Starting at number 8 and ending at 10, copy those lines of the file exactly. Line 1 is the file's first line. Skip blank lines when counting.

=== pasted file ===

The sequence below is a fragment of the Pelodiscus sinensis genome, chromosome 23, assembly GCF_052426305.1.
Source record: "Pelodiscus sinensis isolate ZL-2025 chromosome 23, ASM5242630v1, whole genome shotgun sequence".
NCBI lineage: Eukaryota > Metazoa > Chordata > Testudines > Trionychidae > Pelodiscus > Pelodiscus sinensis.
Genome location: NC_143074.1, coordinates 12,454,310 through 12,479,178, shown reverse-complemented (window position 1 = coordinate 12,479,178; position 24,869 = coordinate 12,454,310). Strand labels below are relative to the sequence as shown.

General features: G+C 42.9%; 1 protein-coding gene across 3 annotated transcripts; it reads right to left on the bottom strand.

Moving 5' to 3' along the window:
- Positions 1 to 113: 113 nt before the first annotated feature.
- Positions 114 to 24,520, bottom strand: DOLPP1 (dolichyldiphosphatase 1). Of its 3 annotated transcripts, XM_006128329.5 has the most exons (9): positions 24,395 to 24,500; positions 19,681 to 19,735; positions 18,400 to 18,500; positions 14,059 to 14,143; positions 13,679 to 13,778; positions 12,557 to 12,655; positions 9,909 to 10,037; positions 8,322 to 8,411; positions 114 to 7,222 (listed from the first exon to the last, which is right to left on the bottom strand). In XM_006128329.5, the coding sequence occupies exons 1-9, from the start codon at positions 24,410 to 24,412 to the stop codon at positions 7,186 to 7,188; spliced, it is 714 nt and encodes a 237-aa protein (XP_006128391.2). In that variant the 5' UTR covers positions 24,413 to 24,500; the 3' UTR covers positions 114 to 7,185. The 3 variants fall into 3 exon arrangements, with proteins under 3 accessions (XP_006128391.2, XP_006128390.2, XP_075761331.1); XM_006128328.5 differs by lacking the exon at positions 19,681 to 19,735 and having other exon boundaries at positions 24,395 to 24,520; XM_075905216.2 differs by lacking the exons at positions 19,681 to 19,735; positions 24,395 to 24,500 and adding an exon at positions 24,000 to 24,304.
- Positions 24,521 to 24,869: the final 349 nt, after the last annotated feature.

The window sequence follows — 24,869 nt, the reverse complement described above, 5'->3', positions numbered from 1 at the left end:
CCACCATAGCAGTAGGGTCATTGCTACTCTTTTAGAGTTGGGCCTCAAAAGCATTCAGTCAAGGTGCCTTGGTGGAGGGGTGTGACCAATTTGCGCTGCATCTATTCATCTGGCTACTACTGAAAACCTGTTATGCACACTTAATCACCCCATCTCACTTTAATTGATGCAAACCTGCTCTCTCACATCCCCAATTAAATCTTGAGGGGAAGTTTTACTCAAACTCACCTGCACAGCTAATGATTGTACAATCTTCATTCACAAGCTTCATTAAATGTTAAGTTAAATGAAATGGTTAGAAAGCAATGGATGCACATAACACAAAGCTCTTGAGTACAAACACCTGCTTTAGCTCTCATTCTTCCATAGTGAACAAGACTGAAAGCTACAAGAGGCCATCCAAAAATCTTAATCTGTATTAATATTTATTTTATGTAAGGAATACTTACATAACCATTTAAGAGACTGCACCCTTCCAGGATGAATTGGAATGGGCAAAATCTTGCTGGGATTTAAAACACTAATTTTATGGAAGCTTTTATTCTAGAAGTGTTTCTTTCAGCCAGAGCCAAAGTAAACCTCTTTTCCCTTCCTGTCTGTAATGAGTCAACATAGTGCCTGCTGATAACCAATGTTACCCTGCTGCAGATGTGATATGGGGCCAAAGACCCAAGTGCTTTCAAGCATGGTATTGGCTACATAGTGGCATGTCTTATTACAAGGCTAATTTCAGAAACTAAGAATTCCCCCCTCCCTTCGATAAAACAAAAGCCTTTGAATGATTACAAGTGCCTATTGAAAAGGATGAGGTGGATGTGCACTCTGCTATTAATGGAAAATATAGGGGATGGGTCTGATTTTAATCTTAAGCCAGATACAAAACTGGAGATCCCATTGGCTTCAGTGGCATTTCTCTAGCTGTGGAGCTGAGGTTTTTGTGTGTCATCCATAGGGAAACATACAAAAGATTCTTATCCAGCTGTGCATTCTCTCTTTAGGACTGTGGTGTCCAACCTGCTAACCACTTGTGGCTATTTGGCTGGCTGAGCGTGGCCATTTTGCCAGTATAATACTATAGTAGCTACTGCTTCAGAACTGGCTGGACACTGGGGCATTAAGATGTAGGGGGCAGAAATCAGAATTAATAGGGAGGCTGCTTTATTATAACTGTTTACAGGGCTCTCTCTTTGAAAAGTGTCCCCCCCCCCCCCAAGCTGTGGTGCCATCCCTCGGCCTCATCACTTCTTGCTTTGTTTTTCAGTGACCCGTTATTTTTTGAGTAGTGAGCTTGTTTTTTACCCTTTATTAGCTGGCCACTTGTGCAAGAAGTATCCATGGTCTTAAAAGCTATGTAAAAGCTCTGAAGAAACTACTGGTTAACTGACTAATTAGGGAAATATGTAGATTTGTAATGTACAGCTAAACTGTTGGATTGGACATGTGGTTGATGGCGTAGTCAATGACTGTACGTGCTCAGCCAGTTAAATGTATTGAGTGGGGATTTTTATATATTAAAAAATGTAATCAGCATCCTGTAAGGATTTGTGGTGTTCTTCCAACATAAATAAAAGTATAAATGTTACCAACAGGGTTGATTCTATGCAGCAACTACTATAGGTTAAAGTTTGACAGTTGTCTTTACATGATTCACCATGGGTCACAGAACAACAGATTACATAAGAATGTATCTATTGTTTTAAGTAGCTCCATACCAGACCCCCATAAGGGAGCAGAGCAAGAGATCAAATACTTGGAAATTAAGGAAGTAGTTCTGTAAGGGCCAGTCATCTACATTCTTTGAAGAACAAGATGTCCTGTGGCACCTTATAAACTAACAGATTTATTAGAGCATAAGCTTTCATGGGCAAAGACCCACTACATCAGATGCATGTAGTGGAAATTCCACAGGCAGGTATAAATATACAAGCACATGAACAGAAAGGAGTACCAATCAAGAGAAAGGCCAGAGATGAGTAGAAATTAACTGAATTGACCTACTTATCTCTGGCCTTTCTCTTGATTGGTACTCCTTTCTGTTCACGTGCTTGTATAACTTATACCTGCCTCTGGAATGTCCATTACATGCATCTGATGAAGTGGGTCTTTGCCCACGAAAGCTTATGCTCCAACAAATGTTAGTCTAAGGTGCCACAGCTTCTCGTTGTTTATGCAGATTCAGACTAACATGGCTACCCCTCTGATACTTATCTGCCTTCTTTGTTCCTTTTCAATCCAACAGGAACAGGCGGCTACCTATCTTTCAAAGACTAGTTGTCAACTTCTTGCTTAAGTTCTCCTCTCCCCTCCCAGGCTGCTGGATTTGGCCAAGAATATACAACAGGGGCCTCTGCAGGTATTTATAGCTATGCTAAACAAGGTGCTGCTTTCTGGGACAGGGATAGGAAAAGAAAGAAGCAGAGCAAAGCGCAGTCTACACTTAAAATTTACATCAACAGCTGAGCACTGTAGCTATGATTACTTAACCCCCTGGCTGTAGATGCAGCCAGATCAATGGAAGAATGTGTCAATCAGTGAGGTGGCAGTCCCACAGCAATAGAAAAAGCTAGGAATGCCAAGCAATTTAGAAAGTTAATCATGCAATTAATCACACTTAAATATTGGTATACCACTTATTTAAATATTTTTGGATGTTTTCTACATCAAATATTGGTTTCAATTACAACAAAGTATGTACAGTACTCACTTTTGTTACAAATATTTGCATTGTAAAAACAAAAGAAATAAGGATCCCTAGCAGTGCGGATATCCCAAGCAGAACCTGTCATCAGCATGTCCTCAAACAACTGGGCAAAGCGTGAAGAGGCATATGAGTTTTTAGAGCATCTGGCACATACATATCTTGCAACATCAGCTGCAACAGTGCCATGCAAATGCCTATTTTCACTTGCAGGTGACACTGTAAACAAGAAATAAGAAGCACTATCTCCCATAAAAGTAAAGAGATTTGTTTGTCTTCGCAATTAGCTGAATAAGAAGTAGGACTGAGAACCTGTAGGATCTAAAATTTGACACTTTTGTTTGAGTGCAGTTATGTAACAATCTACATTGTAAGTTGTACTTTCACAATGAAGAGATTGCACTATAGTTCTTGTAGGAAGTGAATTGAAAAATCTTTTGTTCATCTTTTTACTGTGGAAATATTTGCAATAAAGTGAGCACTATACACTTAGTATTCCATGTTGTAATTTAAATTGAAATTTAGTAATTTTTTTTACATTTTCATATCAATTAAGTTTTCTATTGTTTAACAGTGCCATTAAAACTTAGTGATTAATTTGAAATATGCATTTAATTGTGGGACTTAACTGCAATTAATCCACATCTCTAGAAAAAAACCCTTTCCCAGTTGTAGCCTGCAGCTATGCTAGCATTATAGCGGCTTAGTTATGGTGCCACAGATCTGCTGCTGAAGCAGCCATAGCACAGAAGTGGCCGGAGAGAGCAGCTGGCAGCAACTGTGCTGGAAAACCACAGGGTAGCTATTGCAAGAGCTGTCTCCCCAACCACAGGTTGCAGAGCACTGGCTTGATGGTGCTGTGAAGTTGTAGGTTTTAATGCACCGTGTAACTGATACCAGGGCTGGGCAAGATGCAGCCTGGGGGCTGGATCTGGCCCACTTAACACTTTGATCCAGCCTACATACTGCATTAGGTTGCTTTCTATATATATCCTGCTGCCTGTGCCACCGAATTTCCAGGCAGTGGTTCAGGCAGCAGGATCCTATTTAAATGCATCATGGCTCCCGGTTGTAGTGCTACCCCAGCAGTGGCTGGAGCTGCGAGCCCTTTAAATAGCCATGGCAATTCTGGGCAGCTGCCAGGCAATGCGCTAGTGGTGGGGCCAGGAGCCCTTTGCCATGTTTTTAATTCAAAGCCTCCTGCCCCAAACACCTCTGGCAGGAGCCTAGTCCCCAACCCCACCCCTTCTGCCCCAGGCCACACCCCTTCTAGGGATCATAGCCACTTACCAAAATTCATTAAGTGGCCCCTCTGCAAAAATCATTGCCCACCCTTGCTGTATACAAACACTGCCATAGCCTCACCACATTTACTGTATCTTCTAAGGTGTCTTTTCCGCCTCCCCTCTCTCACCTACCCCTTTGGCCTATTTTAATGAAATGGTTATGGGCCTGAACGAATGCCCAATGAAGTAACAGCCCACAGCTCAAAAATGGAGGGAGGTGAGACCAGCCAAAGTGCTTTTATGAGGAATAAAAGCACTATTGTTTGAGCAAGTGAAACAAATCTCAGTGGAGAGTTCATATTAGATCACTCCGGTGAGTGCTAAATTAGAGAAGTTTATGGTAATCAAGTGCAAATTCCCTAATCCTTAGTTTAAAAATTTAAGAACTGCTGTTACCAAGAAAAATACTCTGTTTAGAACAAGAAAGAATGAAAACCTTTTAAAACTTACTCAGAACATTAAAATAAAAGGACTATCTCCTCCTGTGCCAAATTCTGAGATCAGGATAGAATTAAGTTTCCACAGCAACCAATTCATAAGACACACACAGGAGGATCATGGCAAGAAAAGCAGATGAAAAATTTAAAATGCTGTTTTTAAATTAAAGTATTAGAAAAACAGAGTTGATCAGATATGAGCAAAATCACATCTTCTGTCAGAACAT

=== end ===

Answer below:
- Positions 114 to 24,520, bottom strand: DOLPP1 (dolichyldiphosphatase 1). Of its 3 annotated transcripts, XM_006128329.5 has the most exons (9): positions 24,395 to 24,500; positions 19,681 to 19,735; positions 18,400 to 18,500; positions 14,059 to 14,143; positions 13,679 to 13,778; positions 12,557 to 12,655; positions 9,909 to 10,037; positions 8,322 to 8,411; positions 114 to 7,222 (listed from the first exon to the last, which is right to left on the bottom strand). In XM_006128329.5, the coding sequence occupies exons 1-9, from the start codon at positions 24,410 to 24,412 to the stop codon at positions 7,186 to 7,188; spliced, it is 714 nt and encodes a 237-aa protein (XP_006128391.2). In that variant the 5' UTR covers positions 24,413 to 24,500; the 3' UTR covers positions 114 to 7,185. The 3 variants fall into 3 exon arrangements, with proteins under 3 accessions (XP_006128391.2, XP_006128390.2, XP_075761331.1); XM_006128328.5 differs by lacking the exon at positions 19,681 to 19,735 and having other exon boundaries at positions 24,395 to 24,520; XM_075905216.2 differs by lacking the exons at positions 19,681 to 19,735; positions 24,395 to 24,500 and adding an exon at positions 24,000 to 24,304.
- Positions 24,521 to 24,869: the final 349 nt, after the last annotated feature.

The window sequence follows — 24,869 nt, the reverse complement described above, 5'->3', positions numbered from 1 at the left end: